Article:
Estate and personal papers relating to the Starbuck family of Nantucket Island in Massachusetts, USA, and of Milford Haven in Pembrokeshire. The papers relate to the colonial history of Nantucket Island, [c. 1660]-1791, and to Milford Haven, 1800-1822, and to the Quaker communities of both places, [c. 1749]-[c. 1810], and to the Penrose family of Waterford, Ireland, merchants, 1740, 1815-1825. There is also a copy of a published account of the trial of Thomas John and Samuel Griffith for treason following the French invasion of Fishguard.
Records of the Starbuck family of Nantucket Island and Milford Haven
- This material is held at
- ReferenceGB 213 D/BT
- Dates of Creation[c. 1660]-1954
- Name of Creator
- Language of MaterialEnglish
- Physical Description0.014 cubic metres (1 box)
Scope and Content
Administrative / Biographical History
The Starbuck family, originally from Derbyshire, emigrated to Dover in the North American colony of New Hampshire in about 1635. The island of Nantucket, off Massachusetts, was granted to Thomas Mayhew and his son in 1641; they combined with others to buy the island from its Indian owners. By c. 1660, Nathaniel Starbuck was one of the associates. In 1725, Nathaniel Starbuck of Sherborn, blacksmith, granted land to his son Paul, including land that had formerly belonged to his brother Barnabas. Paul Starbuck described himself in his will of 1759 as a glazier; Samuel Starbuck described himself as a mariner in 1745, as a glazier in deeds dated between 1751 and 1763, and as a merchant, 1772-1783. In 1791 Samuel Starbuck, now of Halifax, Nova Scotia, merchant, sold Samuel Starbuck & Co. to William Hussey of Sherborn, merchant. Samuel Starbuck's will was proved at Canterbury in May 1805. Samuel Starbuck of Nantucket, mariner, bought the sloop Unity in 1745, with all appurtenances, except for some whaling equipment. The first American Quaker whalers arrived in Milford Haven, Pembrokeshire, from Nantucket in 1792. The Starbuck family is said to have sailed to Milford Haven on the whaler Aurora. By 1800, Daniel Starbuck held land in Milford and Steynton, and had goods distrained for the non-payment of tithes in four of the six years 1810-1815. Samuel Starbuck probably died in 1819, when his estate included half of the stock in trade of Daniel & Paul Starbuck, joiners (£5,020), the lighter Upton Castle, and the brig Diligence. The Starbucks were related to the Penrose family of Waterford, Ireland, merchants, who were fellow Quakers.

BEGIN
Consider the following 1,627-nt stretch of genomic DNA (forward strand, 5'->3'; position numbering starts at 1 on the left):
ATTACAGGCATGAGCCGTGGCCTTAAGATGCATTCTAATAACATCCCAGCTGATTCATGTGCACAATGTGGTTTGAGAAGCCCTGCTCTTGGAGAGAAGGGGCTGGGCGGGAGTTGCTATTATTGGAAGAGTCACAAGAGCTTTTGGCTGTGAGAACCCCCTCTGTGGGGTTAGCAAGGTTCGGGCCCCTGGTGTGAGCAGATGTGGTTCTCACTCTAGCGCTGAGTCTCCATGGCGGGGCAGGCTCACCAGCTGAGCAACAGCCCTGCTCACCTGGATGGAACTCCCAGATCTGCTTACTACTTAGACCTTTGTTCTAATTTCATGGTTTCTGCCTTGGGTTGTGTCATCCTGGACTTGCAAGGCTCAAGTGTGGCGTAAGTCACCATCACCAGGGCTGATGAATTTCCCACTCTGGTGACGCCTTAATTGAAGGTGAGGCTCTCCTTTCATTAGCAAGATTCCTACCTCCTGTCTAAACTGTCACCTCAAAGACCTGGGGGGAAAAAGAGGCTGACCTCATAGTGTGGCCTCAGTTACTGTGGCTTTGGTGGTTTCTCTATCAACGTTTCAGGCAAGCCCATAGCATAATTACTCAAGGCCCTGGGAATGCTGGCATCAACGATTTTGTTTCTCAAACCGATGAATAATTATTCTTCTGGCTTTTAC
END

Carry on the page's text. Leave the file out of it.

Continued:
Arranged into the following sections: land, c. 1660-1822; personal, 1719, 1745-1954; Penrose family, 1740, 1815-1825; and French invasion, 1798.
Deposited by Mr J. B. Hemingway of Haverfordwest in December 1971 on behalf of George Griffiths of Bournemouth.
Compiled by Stephen Benham for the HMC/NLW Family and Estates project. The following sources were used in the compilation of this description: McKay, Ken, and George Springer, Milford Haven: waterway and town (Stroud, 1999); National Library of Wales, St Davids Marriage Bonds 42/210 and 42/445, and National Library of Wales, Miers 32-33.
Other Finding Aids
Hard copies of the catalogue are available at Pembrokeshire Record Office, National Library of Wales and the National Register of Archives.
Conditions Governing Use
Usual copyright regulations apply.
All records deposited at the Pembrokeshire Record Office have been retained.
The papers eventually passed to Mr George Griffiths, of Bournemouth, England.
Accruals are not expected
The papers were used by Miss Flora Beech Thomas, The Builders of Milford (Haverfordwest, 1920).